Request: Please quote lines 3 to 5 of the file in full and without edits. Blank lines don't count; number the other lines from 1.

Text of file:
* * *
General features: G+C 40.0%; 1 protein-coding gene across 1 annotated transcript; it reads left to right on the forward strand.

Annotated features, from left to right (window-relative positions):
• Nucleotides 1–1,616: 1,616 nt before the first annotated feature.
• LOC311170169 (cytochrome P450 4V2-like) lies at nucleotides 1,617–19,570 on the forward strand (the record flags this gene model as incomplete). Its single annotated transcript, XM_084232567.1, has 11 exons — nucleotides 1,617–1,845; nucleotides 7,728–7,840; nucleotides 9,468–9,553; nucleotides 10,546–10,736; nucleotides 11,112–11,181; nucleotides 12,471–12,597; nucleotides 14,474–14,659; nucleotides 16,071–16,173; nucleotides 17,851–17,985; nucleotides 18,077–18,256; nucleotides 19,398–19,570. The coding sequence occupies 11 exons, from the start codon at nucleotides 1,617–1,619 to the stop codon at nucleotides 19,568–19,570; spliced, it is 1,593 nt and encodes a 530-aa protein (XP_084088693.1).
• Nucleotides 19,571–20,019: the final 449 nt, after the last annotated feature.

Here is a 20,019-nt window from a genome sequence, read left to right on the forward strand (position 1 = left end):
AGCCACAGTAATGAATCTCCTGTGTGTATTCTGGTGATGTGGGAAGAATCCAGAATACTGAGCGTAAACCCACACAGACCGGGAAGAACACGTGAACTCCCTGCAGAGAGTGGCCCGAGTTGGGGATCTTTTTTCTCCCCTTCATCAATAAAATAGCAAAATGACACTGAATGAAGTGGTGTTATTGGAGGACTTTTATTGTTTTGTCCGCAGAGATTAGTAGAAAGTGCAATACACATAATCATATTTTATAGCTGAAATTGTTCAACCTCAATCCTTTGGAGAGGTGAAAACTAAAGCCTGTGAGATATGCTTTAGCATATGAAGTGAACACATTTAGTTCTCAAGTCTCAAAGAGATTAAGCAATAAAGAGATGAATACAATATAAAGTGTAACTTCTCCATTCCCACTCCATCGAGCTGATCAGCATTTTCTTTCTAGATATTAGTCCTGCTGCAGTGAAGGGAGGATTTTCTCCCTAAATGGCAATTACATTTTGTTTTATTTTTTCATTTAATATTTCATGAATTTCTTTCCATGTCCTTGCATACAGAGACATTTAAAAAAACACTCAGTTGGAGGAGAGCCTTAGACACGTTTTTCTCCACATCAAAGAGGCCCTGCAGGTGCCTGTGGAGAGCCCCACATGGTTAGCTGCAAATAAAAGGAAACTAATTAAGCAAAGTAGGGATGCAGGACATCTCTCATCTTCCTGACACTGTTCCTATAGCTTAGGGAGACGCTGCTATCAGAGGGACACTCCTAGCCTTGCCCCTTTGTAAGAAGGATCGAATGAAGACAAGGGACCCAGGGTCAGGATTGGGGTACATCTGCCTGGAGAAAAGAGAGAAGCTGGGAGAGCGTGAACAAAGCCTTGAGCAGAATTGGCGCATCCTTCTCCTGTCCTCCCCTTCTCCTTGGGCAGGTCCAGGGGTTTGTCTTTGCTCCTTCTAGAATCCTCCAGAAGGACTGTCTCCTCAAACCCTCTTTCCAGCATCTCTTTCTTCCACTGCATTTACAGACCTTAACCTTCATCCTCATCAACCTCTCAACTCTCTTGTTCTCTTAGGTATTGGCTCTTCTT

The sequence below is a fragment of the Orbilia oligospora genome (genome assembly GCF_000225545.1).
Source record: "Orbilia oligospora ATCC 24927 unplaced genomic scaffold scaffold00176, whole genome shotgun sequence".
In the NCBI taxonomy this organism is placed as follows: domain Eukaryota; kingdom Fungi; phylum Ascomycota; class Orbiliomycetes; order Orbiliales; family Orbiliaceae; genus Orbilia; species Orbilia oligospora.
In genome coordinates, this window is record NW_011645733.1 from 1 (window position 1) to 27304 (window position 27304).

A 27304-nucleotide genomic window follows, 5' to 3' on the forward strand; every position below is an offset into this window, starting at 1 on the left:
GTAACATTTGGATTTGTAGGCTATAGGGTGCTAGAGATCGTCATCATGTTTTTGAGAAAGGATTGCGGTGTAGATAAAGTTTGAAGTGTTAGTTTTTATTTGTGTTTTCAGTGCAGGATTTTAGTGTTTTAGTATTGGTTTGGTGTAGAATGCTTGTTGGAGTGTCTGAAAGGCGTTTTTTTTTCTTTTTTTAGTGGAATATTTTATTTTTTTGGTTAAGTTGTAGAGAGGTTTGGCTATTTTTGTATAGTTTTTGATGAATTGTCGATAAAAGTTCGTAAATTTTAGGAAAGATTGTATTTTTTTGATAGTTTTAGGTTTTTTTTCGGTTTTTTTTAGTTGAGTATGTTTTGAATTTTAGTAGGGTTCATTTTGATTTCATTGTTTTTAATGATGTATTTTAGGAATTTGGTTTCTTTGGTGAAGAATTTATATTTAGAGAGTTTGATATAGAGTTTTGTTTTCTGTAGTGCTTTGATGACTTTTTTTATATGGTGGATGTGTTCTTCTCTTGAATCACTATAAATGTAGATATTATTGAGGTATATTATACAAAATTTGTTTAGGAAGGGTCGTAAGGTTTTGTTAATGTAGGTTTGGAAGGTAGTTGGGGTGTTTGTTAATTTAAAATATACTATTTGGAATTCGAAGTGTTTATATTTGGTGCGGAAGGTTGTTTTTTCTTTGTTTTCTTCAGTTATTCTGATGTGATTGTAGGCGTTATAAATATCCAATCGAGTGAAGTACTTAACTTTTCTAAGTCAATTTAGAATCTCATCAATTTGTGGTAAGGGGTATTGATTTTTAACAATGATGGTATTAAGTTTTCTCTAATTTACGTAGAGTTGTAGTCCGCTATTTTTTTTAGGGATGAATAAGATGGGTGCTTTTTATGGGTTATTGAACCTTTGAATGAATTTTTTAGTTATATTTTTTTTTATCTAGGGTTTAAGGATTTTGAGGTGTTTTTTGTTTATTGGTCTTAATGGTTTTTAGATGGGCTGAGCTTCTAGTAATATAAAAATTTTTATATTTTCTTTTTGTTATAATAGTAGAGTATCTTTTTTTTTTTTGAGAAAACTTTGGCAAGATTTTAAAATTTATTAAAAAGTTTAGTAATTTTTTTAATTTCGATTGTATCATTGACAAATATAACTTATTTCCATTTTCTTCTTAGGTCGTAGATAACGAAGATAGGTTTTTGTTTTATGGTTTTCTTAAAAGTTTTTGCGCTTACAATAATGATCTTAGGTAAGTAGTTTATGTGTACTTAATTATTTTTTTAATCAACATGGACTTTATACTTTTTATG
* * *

• Nucleotides 1–1,616: 1,616 nt before the first annotated feature.
• LOC311170169 (cytochrome P450 4V2-like) lies at nucleotides 1,617–19,570 on the forward strand (the record flags this gene model as incomplete). Its single annotated transcript, XM_084232567.1, has 11 exons — nucleotides 1,617–1,845; nucleotides 7,728–7,840; nucleotides 9,468–9,553; nucleotides 10,546–10,736; nucleotides 11,112–11,181; nucleotides 12,471–12,597; nucleotides 14,474–14,659; nucleotides 16,071–16,173; nucleotides 17,851–17,985; nucleotides 18,077–18,256; nucleotides 19,398–19,570. The coding sequence occupies 11 exons, from the start codon at nucleotides 1,617–1,619 to the stop codon at nucleotides 19,568–19,570; spliced, it is 1,593 nt and encodes a 530-aa protein (XP_084088693.1).
• Nucleotides 19,571–20,019: the final 449 nt, after the last annotated feature.